This Week in Eco News - May 3, 2013

Happy Friday! We're kicking off this week's compilation of Eco News stories with a link to our Best of the Web Video feature. We alternate weekly to share the best in food, water and energy videos from around the web along with the news stories we follow, circulate internally and publish synopses of throughout the week. You can find them all week long — in real time — in the column to the right, just above our Best of the Web Video viewer. You can also sign up to receive Eco News via email each Thursday. If you see a story you think we should include, drop us a line at blog@gracelinks.org.

Best of the Web Video - Food

Dance of the Honey Bee
A gorgeous short film about the importance of the honey bee. A Miro Challenge final film produced, directed, photographed & edited by Peter Nelson, original music by John Powell, narrated by Bill McKibben, founder 350.org.

Take Action:
Learn more or join in the BEE Protective Campaign, an education effort focused on local actions to protect honeybees and other pollinators.

Food

Federal Bill Would Require Labeling of Genetically Modified Food
US Senator Barbara Boxer (D-CA) and Congressman Peter DeFazio (D-OR) have introduced legislation to require the FDA to clearly label genetically engineered foods so consumers can make informed choices about the foods they eat. [Raw Story]

Over 100 Restaurants to Participate in ''Food Waste Challenge''
Mayor Bloomberg has announced that more than 100 restaurants will participate in the first-ever Food Waste Challenge, a new New York City program aimed at reducing the amount of food waste sent to landfills and the greenhouse gases that waste produces. [Mike Bloomberg]

Study Finds Antibiotic-Free Turkey Less Likey to Harbor Resistant Bacteria
A new study by Consumer Reports reveals that ground turkey from birds raised without antibiotics is less likely to be contaminated with antibiotic-resistant bacteria than conventional ground turkey. [Food Safety News]

Venture Capitalists Are Making Bigger Bets on Food Start-Ups
The next big thing in tech is food! In the last year, venture capital firms in Silicon Valley have invested about $350 million into food projects, and investment deals in the sector were 37 percent higher than the previous year. In 2008, that figure was less than $50 million. [New York Times]

Bee-Harming Pesticides Banned in Europe
Big news! A European commission voted on Monday to enforce a continent-wide ban on neonicotinoid pesticides, which are largely thought to be responsible for the dramatic decline in bee populations. [The Guardian]

Venture Capitalists Are Making Bigger Bets on Food Start-Ups
The next big thing in tech is food! In the last year, venture capital firms in Silicon Valley have invested about $350 million into food projects, and investment deals in the sector were 37 percent higher than the previous year. In 2008, that figure was less than $50 million. [New York Times]

Indiana Lawmakers Went Home Without ''Ag-Gag''
Some good news out of Indiana: The state legislature refused to pass an "ag-gag" bill that would criminalize whistleblowers who expose animal abuse, unsafe working conditions, environmental destruction and other illegal and unethical activities on industrial operations. [Food Safety News]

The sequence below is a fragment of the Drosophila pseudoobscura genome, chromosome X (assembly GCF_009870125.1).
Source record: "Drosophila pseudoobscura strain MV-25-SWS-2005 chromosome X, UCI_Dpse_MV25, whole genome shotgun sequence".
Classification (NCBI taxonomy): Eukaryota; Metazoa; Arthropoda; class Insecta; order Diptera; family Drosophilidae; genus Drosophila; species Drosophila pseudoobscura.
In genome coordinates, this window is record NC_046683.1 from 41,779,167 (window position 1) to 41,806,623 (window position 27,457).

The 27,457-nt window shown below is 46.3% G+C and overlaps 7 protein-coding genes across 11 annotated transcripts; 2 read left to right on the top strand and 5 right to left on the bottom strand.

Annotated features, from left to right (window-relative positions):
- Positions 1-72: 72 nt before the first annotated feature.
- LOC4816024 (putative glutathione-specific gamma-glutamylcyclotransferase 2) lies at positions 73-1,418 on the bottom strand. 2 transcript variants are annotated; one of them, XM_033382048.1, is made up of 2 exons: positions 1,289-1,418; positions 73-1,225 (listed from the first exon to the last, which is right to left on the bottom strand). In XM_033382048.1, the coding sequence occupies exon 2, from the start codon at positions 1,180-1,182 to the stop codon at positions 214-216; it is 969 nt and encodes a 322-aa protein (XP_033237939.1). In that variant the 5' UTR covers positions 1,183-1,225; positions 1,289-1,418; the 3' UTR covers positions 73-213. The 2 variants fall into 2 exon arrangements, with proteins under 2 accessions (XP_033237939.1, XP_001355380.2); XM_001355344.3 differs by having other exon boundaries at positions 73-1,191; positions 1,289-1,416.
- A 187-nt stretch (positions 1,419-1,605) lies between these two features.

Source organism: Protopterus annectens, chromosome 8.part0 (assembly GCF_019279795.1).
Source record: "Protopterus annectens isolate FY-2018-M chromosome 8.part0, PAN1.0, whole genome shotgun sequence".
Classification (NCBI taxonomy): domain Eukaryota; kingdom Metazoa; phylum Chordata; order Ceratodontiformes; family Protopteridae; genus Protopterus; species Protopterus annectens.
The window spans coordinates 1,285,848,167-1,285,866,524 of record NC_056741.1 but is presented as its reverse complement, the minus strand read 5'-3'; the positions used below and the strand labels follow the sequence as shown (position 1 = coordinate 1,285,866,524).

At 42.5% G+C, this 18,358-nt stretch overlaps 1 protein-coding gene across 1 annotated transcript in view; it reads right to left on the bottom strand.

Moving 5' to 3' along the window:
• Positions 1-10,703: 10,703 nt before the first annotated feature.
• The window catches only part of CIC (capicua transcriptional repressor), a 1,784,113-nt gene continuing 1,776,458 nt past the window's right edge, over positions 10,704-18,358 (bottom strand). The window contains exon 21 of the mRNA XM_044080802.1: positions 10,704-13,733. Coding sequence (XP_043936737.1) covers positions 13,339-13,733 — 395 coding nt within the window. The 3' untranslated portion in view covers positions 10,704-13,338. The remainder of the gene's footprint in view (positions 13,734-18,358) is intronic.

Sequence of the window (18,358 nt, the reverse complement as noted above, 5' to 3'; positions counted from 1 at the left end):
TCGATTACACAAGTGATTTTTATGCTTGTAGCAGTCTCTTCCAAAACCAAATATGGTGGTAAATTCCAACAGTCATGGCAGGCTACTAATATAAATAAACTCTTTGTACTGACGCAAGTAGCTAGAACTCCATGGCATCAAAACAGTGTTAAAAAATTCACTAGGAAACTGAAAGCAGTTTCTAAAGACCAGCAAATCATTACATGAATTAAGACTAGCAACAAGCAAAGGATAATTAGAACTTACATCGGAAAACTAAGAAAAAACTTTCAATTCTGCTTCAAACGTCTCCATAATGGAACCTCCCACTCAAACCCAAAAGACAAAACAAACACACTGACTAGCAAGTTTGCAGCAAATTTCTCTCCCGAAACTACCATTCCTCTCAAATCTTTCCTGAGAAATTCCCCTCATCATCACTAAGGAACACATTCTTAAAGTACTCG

Public School 244 In Queens First In NYC To Adopt All-Vegetarian Menu
Public School 244 has become the first school in New York City, and possibly the country, to go vegetarian. The school now offers an all-vegetarian menu for its breakfast and lunch programs. [Huffington Post]

Antibiotic-Resistant Bacteria: Big Ag Washes Its Hands of Any Responsibility
Andrew Gunther of Animal Welfare Approved explains why the rise of antibiotic-resistant bacteria is changing everything, and how Big Ag is ignoring this looming public health threat. [Huffington Post]

Local Food - Put a Sticker On It!
The city of Chicago is rolling out a new local food label to appear on signs around the city, as well as fruits, veggies, herbs and eventually processed foods like kombucha and jams. The label is designed to support the city's growing urban farming and local food movement. [Grist]

Water

Towns, Ecologists Seek Climate-Friendly Culverts
A fresh redesign of the lowly roadside culvert could help wildlife - from fish to bobcats - safely "get to the other side" of the road. Simultaneously, this could manage the torrential runoff that occurs with heavy rains - events projected to happen more frequently because of climate change. [AP]

Bottled Water Good for the Planet, Said IBWA
The International Bottled Water Assn. (IBWA), just in time for Earth Day celebrations, promoted bottled water as an eco-friendly product. Uuuhhhm, yeah... [Food Production Daily]

What Happens When Asia's 'Water Tower' Dries Up?
A four-year drought - the worst in 60 years - in parts of Asia is significantly dropping water levels of springs, streams and lakes and raising this question: Could climate change make mountain glaciers retreat so much that the ice melt that helps provides freshwater to millions will be in jeopardy? [E&E News]

Colorado ''Most Endangered'' American River
And the biggest loser on American Rivers' 2013 "Most Endangered River" list is...the Colorado River. See what National Geographic, Take Part and others are doing to help restore the River through their Change the Course campaign. [Chance of Rain]

Relief for a Parched Delta
Since the Colorado River no longer reaches the Gulf of Mexico, the once-fertile river delta has all but dried up. Mexico is hopeful that environmentally-minded US water releases stipulated by Minute 319, an amendment to the Colorado River treaty, will restore some vigor to the delta. [New York Times]